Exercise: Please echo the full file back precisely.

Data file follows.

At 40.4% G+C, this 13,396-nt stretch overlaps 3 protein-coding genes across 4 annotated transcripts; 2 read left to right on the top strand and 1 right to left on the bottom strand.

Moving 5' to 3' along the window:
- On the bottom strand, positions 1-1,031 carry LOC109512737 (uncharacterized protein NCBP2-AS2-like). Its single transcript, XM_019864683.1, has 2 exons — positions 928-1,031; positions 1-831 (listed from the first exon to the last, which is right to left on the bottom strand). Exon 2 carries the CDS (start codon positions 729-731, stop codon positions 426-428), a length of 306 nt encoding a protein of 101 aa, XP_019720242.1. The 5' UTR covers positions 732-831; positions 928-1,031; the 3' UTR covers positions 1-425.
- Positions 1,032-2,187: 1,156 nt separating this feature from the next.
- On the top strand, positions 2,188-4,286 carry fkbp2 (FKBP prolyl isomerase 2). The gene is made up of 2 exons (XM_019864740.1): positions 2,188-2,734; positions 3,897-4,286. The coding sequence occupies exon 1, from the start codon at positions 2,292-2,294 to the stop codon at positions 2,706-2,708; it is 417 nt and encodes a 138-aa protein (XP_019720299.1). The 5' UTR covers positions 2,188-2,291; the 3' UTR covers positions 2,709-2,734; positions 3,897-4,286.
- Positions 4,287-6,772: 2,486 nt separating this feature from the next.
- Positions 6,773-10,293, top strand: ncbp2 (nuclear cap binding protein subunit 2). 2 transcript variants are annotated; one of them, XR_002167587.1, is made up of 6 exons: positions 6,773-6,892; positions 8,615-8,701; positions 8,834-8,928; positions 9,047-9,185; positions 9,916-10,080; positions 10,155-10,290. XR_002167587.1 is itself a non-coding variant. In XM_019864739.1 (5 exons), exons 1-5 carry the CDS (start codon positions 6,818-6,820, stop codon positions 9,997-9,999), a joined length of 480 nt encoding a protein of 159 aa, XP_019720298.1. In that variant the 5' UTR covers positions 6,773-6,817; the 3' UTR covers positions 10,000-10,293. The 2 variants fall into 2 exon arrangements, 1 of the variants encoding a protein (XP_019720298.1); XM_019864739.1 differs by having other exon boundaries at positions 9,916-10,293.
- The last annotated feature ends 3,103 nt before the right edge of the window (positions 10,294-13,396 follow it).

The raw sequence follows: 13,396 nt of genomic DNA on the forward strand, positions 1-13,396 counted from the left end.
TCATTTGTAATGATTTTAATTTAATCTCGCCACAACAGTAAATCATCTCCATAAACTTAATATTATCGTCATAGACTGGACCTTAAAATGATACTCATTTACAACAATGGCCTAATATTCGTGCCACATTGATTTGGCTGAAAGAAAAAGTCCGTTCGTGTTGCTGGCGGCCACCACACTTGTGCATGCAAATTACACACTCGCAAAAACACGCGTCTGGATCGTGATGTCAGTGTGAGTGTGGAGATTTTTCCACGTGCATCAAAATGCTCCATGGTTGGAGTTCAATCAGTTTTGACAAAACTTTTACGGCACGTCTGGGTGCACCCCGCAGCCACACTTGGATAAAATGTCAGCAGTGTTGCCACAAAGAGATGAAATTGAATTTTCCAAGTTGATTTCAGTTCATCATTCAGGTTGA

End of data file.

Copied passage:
At 40.4% G+C, this 13,396-nt stretch overlaps 3 protein-coding genes across 4 annotated transcripts; 2 read left to right on the top strand and 1 right to left on the bottom strand.

Moving 5' to 3' along the window:
- On the bottom strand, positions 1-1,031 carry LOC109512737 (uncharacterized protein NCBP2-AS2-like). Its single transcript, XM_019864683.1, has 2 exons — positions 928-1,031; positions 1-831 (listed from the first exon to the last, which is right to left on the bottom strand). Exon 2 carries the CDS (start codon positions 729-731, stop codon positions 426-428), a length of 306 nt encoding a protein of 101 aa, XP_019720242.1. The 5' UTR covers positions 732-831; positions 928-1,031; the 3' UTR covers positions 1-425.
- Positions 1,032-2,187: 1,156 nt separating this feature from the next.
- On the top strand, positions 2,188-4,286 carry fkbp2 (FKBP prolyl isomerase 2). The gene is made up of 2 exons (XM_019864740.1): positions 2,188-2,734; positions 3,897-4,286. The coding sequence occupies exon 1, from the start codon at positions 2,292-2,294 to the stop codon at positions 2,706-2,708; it is 417 nt and encodes a 138-aa protein (XP_019720299.1). The 5' UTR covers positions 2,188-2,291; the 3' UTR covers positions 2,709-2,734; positions 3,897-4,286.
- Positions 4,287-6,772: 2,486 nt separating this feature from the next.
- Positions 6,773-10,293, top strand: ncbp2 (nuclear cap binding protein subunit 2). 2 transcript variants are annotated; one of them, XR_002167587.1, is made up of 6 exons: positions 6,773-6,892; positions 8,615-8,701; positions 8,834-8,928; positions 9,047-9,185; positions 9,916-10,080; positions 10,155-10,290. XR_002167587.1 is itself a non-coding variant. In XM_019864739.1 (5 exons), exons 1-5 carry the CDS (start codon positions 6,818-6,820, stop codon positions 9,997-9,999), a joined length of 480 nt encoding a protein of 159 aa, XP_019720298.1. In that variant the 5' UTR covers positions 6,773-6,817; the 3' UTR covers positions 10,000-10,293. The 2 variants fall into 2 exon arrangements, 1 of the variants encoding a protein (XP_019720298.1); XM_019864739.1 differs by having other exon boundaries at positions 9,916-10,293.
- The last annotated feature ends 3,103 nt before the right edge of the window (positions 10,294-13,396 follow it).

The raw sequence follows: 13,396 nt of genomic DNA on the forward strand, positions 1-13,396 counted from the left end.
TCATTTGTAATGATTTTAATTTAATCTCGCCACAACAGTAAATCATCTCCATAAACTTAATATTATCGTCATAGACTGGACCTTAAAATGATACTCATTTACAACAATGGCCTAATATTCGTGCCACATTGATTTGGCTGAAAGAAAAAGTCCGTTCGTGTTGCTGGCGGCCACCACACTTGTGCATGCAAATTACACACTCGCAAAAACACGCGTCTGGATCGTGATGTCAGTGTGAGTGTGGAGATTTTTCCACGTGCATCAAAATGCTCCATGGTTGGAGTTCAATCAGTTTTGACAAAACTTTTACGGCACGTCTGGGTGCACCCCGCAGCCACACTTGGATAAAATGTCAGCAGTGTTGCCACAAAGAGATGAAATTGAATTTTCCAAGTTGATTTCAGTTCATCATTCAGGTTGA